The city of Victoria is a massive place, both in scale and complexity. Like all of the largest Earth Cities, Victoria is protected from the atmosphere by a bubble of energy called the Shield. This Shield is the City's sky, no stars pierce through and the moon is a mere shadow. The daylight, tinted by the Shield, reflects off the highest peaks of the buildings and parkways built upon a forest of superstructure. Layers of City Levels are stacked upon the island's tip, always spreading outwards over the inland straight until only a thin bridge spans to the other side. Those who I ask say that the Shield touches the far shore along with the bridge, but few cross the dirty waters to the mainland.
I am left to hire a taxicab for my initial tour, a half-dwarven veteran with many strange (and often rude) tattoos covering a large portion of his skin. His name is Rup, and his yellow armoured grav-car is named Julie. The cab climbs upward first and Rup stays along the shoreline roads, pointing out odd bits of knowledge here and there, until we are coasting along a winding road close to the arc of the Shield. The surrounding architecture was enamoring as each estate (or corporate buildings as I was told) was a spectacular example of ingenuity. Through the use of grav-engines many of them had little to no support, and I could see several out above the water.
The elaborate facades were not the focus of Rup's route however. As we turned a gradual corner the Pyramidion came into view. The structure was reflective black, like onyx, and consisted of eight triangular sides like two pyramids connected at the bases. Each side was easily fifty kilometers long and the entire building hung above the water with only one narrow road connecting it to the rest of the world. Rup explained that the Pyramidion was the seat of the GIS Corporation, one of the major world powers. Within sight of it, I could almost feel it watching in a cold machine way. I asked Rup to take me to the inn I was expected at and was at once glad to be away from it.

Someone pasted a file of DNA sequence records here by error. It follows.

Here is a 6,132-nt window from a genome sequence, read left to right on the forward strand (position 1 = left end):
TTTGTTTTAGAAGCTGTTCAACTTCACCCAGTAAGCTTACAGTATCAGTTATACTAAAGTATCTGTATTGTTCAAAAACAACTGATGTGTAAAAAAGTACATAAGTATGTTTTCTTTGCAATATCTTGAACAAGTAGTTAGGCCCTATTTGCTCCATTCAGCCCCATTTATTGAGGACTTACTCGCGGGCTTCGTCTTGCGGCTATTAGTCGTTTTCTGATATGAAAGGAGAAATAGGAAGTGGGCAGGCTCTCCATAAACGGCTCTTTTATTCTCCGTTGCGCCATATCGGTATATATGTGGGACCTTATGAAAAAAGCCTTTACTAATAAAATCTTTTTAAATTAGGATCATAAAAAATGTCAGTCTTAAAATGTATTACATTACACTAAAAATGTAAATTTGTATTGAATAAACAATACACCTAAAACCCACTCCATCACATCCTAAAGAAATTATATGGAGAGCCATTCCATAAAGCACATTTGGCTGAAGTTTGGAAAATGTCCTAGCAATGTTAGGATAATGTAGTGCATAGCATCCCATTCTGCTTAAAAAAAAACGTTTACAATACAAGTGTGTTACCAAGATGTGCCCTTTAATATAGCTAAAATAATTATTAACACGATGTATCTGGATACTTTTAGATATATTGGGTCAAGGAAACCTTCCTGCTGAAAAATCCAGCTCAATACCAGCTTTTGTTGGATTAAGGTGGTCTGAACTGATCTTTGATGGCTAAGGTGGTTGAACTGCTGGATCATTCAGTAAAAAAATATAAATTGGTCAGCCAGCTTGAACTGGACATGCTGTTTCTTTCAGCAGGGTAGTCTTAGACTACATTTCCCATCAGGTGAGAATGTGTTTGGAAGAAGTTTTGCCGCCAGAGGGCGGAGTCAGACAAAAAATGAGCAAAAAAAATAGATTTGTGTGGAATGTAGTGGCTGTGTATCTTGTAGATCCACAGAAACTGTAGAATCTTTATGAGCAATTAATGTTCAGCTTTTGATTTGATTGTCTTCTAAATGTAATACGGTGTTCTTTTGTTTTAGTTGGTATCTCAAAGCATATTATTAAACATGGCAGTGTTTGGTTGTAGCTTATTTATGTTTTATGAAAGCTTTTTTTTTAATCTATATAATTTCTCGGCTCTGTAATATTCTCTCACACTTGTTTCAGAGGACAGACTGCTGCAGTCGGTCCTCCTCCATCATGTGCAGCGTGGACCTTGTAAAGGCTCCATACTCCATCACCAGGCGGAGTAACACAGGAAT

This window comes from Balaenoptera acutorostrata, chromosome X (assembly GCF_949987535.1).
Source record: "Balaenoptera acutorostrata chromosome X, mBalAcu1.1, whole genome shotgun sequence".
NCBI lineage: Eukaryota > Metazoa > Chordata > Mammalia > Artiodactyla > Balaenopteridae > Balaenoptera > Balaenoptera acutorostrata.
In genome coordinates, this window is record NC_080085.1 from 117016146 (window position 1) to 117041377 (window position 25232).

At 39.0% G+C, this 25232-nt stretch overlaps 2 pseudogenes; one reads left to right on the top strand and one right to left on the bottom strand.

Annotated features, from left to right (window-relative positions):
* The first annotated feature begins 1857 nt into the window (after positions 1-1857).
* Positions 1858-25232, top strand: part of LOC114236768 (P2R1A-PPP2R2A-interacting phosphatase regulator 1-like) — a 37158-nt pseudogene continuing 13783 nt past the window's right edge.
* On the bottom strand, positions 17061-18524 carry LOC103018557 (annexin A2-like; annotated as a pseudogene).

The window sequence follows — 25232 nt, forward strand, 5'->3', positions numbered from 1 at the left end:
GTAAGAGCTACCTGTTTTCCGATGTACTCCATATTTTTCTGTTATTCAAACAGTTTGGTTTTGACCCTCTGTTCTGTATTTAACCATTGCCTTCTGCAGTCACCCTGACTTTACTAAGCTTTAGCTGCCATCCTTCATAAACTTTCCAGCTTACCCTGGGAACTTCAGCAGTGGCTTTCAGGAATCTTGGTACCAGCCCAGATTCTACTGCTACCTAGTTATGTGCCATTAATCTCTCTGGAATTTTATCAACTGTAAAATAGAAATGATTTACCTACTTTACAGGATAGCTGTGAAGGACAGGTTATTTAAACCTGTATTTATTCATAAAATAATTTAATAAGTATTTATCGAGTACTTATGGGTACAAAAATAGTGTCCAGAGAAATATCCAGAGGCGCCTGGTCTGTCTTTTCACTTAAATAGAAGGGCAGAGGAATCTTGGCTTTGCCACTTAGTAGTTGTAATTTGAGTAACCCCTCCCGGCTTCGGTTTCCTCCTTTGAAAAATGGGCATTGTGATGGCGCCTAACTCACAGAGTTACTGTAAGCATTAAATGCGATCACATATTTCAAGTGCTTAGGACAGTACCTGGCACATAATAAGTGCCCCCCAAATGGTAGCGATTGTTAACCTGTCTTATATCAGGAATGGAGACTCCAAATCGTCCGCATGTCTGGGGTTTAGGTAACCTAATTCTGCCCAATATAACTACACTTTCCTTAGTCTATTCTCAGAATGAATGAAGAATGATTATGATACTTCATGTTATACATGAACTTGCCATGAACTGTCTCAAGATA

It did not take long for our route to take us away from the splendor of the Upper Levels and into the darkened Middle Levels. Here was where “normal” lives were lived out by millions of humans, and thousands of others from dozens of races. Consumerism was king here with nearly every street level space being a store or service outlet (or a thousand other things). As the ride drew on, I recognized the same logos and brands, but the quality and space got worse. Soon we were on Sub-Level 3, where my inn was located.
The Sub-Levels are dirty places, as if an entire metropolis was built from alleys and junkyards. Each block is twice as long as those above, the thin roads having to wind around the massive City supports, and all light is cut off from the sky by the roads and structures above. Rup tells me there are more Sub-Levels, and they don't get any better as you go deeper. The inn he leaves me at barely has a sign, through the graffiti and posters I can make out “Helmeken Inn”.